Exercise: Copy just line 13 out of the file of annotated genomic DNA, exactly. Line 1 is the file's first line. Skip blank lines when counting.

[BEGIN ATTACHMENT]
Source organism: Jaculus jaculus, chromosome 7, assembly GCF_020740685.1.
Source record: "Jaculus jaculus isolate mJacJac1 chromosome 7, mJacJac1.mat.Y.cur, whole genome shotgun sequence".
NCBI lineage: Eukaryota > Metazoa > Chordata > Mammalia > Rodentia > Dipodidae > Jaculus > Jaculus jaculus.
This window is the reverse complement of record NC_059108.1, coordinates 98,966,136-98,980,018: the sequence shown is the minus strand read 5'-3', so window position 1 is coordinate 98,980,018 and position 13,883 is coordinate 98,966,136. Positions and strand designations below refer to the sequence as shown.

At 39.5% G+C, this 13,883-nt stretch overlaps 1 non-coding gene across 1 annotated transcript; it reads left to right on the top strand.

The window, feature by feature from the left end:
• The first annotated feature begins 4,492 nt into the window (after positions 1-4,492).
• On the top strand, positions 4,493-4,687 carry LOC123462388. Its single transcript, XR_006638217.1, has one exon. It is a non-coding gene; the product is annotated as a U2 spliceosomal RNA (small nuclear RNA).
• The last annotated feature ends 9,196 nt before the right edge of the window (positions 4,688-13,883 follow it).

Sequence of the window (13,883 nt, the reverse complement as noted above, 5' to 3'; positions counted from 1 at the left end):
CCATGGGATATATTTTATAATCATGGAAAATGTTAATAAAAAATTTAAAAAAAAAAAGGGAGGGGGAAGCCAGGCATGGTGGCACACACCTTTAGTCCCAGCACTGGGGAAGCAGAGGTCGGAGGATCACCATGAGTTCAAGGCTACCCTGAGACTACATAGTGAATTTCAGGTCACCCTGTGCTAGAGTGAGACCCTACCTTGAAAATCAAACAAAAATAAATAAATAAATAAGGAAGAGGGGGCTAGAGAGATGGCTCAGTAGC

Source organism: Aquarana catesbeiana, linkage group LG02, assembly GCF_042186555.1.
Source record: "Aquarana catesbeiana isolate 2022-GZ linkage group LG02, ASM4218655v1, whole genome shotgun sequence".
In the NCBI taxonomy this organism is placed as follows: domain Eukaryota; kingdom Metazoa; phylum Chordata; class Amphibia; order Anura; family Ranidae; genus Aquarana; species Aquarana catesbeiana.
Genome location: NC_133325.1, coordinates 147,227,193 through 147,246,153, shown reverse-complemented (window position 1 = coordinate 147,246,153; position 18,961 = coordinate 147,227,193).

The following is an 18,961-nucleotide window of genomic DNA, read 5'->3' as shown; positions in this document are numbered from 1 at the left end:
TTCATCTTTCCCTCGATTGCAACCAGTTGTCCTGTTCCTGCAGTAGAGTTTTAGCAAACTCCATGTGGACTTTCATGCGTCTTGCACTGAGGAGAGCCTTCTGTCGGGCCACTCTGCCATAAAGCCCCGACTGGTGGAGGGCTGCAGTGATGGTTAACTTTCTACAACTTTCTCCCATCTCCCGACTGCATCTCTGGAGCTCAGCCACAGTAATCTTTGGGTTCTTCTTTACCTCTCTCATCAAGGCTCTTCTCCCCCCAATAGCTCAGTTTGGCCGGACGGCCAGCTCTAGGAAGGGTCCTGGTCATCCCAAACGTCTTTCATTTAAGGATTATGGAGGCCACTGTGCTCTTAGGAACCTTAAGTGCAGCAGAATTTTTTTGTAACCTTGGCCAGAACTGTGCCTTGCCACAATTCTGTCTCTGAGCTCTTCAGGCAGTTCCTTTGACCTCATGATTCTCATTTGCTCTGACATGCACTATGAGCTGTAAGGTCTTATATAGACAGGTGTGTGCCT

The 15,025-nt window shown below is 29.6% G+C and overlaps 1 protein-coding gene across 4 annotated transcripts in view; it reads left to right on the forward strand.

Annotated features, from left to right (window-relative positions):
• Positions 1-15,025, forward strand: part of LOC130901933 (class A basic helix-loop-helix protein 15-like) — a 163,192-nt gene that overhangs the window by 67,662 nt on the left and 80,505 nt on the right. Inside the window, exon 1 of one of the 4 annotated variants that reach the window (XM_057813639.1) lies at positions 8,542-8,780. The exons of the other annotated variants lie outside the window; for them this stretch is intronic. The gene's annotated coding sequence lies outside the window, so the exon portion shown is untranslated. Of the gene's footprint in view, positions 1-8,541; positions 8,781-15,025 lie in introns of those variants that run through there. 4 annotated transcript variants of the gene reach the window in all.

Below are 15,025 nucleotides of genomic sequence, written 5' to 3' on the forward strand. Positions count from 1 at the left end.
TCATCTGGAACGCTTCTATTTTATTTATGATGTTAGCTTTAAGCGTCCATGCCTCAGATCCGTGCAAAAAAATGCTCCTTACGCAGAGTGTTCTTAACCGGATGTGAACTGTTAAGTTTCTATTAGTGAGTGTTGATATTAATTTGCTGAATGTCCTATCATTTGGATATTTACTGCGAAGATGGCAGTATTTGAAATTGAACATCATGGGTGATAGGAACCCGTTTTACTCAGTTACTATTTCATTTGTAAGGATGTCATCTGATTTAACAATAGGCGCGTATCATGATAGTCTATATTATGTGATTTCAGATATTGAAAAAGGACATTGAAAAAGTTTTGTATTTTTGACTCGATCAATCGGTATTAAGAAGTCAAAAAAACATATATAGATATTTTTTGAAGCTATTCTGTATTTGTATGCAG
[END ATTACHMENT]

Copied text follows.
Source record: "Aquarana catesbeiana isolate 2022-GZ linkage group LG02, ASM4218655v1, whole genome shotgun sequence".